Tribute to the Memory of Sir Victor Horsley

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    SIR VICTOR HOBSLEY was far from being merely a great surgeon. His death while still in the full plenitude of his powers deprived the world of a remarkable personality which expressed itself effectively in many fields, and his old friend and fellow-worker, Mr. C. J. Bond, has done well to place on record personal notes (“Recollections of Student Life and Later Days”. 1939. H. K. Lewis and Co. Pp. 48) of an association lasting forty years. Neuro-psychical phenomena held an irresistible attraction for both men, and in elucidating Horsley's share in some of their conjoint work, Mr. Bond outlines some of the conclusions to which he was led by these and other independent researches the scope of which is indicated by his query: How has it come about that the neural machinery exists for the carrying out of neuro-psychical activities in a dual manner while on the psychical side the more highly organized, later evolved responses are perceived and executed by a unified consciousness and a single will ? Of Horsley's activities in the political and sociological sphere he observes, “He clearly realized that what the world sorely needs is a deeper and wider recognition of the fact that selfishness and the aggressive spirit, although they no doubt had some survival value among primitive peoples and savage tribes, yet under modern conditions of so-called civilization they act as brakes on the wheels of human progress”.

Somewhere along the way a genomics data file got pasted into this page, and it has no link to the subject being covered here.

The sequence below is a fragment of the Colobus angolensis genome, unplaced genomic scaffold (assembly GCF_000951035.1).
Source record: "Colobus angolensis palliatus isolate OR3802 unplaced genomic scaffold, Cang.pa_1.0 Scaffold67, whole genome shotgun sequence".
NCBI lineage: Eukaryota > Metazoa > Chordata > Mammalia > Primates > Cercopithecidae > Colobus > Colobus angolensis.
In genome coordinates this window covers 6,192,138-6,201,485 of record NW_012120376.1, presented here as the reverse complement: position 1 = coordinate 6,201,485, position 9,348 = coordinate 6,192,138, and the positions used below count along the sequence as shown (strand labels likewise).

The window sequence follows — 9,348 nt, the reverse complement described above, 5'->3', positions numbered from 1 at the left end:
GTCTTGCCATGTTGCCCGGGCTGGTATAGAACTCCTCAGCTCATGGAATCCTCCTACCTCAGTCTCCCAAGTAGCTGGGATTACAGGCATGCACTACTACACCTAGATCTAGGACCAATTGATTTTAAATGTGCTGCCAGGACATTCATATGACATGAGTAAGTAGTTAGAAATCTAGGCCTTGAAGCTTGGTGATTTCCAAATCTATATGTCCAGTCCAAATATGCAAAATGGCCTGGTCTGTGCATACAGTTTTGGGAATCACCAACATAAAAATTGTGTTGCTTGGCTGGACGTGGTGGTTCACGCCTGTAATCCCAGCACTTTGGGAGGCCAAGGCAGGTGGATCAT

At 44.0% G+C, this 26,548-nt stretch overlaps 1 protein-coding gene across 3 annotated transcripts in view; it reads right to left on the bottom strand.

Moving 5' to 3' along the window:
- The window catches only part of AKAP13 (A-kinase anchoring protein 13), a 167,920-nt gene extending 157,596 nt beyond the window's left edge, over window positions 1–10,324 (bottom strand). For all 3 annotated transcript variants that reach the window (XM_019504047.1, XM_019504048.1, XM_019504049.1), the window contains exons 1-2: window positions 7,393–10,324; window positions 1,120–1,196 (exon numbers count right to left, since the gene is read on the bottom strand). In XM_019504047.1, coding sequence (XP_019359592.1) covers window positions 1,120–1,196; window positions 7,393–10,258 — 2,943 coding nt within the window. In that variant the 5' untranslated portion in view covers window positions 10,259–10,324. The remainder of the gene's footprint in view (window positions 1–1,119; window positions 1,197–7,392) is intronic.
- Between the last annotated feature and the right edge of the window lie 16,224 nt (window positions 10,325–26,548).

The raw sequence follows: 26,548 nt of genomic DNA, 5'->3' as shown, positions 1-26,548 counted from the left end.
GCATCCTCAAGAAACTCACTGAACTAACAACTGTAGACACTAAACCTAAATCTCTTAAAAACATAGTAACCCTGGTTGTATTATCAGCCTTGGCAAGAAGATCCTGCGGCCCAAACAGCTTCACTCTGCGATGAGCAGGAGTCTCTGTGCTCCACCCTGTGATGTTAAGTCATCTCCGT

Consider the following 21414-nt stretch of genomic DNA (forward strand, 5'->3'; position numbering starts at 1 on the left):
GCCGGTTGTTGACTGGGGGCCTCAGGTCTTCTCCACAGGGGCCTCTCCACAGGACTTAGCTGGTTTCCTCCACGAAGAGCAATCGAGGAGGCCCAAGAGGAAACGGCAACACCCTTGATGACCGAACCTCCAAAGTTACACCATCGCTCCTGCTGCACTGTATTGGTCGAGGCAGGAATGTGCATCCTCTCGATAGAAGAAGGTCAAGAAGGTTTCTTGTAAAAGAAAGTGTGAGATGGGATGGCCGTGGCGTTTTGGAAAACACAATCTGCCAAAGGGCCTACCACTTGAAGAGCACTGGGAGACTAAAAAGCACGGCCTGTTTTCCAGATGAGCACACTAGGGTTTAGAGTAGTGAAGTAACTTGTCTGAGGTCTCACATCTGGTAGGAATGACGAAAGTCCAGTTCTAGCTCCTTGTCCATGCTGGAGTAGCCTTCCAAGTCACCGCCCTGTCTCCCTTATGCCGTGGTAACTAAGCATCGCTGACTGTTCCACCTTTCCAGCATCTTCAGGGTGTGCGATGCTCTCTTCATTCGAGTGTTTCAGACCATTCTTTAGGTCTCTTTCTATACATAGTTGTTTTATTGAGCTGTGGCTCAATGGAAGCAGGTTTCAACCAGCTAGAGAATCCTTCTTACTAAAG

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    Tribute to the Memory of Sir Victor Horsley. Nature 143, 934–935 (1939) doi:10.1038/143934c0

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